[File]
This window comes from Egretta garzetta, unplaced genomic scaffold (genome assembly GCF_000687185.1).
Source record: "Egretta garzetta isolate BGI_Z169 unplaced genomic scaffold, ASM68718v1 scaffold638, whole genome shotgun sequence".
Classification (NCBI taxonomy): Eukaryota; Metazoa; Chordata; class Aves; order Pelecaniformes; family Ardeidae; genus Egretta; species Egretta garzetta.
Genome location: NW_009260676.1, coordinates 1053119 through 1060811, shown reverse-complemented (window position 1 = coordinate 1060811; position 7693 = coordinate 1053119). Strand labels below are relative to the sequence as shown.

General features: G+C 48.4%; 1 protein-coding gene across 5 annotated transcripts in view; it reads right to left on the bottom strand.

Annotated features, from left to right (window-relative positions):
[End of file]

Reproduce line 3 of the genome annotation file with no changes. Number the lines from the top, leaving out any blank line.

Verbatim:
Classification (NCBI taxonomy): Eukaryota; Metazoa; Chordata; class Aves; order Pelecaniformes; family Ardeidae; genus Egretta; species Egretta garzetta.